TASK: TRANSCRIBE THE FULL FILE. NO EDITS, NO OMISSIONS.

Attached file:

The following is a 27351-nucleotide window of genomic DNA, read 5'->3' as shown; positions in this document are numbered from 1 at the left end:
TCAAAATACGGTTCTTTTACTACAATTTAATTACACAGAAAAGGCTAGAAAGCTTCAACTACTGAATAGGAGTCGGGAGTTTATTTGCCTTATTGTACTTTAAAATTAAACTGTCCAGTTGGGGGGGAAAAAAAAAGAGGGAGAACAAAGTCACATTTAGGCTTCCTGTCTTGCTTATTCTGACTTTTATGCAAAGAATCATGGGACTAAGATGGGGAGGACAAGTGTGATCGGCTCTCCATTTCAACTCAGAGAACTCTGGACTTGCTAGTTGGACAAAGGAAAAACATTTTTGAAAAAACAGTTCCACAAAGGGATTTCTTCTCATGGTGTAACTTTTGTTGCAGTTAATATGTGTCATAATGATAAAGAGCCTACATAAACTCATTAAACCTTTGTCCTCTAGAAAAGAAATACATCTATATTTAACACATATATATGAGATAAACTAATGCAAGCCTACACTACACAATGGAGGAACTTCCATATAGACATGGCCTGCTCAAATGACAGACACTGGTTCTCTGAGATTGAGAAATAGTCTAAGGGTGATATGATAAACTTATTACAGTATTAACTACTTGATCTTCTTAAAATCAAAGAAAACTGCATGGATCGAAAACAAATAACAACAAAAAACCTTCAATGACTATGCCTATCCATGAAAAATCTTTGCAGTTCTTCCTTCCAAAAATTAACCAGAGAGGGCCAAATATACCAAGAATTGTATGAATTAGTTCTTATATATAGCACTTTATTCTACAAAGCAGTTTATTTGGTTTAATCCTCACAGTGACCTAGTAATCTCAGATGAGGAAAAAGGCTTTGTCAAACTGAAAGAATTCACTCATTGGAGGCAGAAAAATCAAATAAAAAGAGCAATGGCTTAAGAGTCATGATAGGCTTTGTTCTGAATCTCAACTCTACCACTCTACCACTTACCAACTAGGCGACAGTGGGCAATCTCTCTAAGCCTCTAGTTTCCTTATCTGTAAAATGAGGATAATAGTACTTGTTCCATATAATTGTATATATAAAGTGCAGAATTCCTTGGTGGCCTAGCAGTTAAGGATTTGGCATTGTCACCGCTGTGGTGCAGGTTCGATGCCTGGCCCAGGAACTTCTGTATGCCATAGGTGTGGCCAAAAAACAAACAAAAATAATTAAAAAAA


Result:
The following is a 27351-nucleotide window of genomic DNA, read 5'->3' as shown; positions in this document are numbered from 1 at the left end:
TCAAAATACGGTTCTTTTACTACAATTTAATTACACAGAAAAGGCTAGAAAGCTTCAACTACTGAATAGGAGTCGGGAGTTTATTTGCCTTATTGTACTTTAAAATTAAACTGTCCAGTTGGGGGGGAAAAAAAAAGAGGGAGAACAAAGTCACATTTAGGCTTCCTGTCTTGCTTATTCTGACTTTTATGCAAAGAATCATGGGACTAAGATGGGGAGGACAAGTGTGATCGGCTCTCCATTTCAACTCAGAGAACTCTGGACTTGCTAGTTGGACAAAGGAAAAACATTTTTGAAAAAACAGTTCCACAAAGGGATTTCTTCTCATGGTGTAACTTTTGTTGCAGTTAATATGTGTCATAATGATAAAGAGCCTACATAAACTCATTAAACCTTTGTCCTCTAGAAAAGAAATACATCTATATTTAACACATATATATGAGATAAACTAATGCAAGCCTACACTACACAATGGAGGAACTTCCATATAGACATGGCCTGCTCAAATGACAGACACTGGTTCTCTGAGATTGAGAAATAGTCTAAGGGTGATATGATAAACTTATTACAGTATTAACTACTTGATCTTCTTAAAATCAAAGAAAACTGCATGGATCGAAAACAAATAACAACAAAAAACCTTCAATGACTATGCCTATCCATGAAAAATCTTTGCAGTTCTTCCTTCCAAAAATTAACCAGAGAGGGCCAAATATACCAAGAATTGTATGAATTAGTTCTTATATATAGCACTTTATTCTACAAAGCAGTTTATTTGGTTTAATCCTCACAGTGACCTAGTAATCTCAGATGAGGAAAAAGGCTTTGTCAAACTGAAAGAATTCACTCATTGGAGGCAGAAAAATCAAATAAAAAGAGCAATGGCTTAAGAGTCATGATAGGCTTTGTTCTGAATCTCAACTCTACCACTCTACCACTTACCAACTAGGCGACAGTGGGCAATCTCTCTAAGCCTCTAGTTTCCTTATCTGTAAAATGAGGATAATAGTACTTGTTCCATATAATTGTATATATAAAGTGCAGAATTCCTTGGTGGCCTAGCAGTTAAGGATTTGGCATTGTCACCGCTGTGGTGCAGGTTCGATGCCTGGCCCAGGAACTTCTGTATGCCATAGGTGTGGCCAAAAAACAAACAAAAATAATTAAAAAAA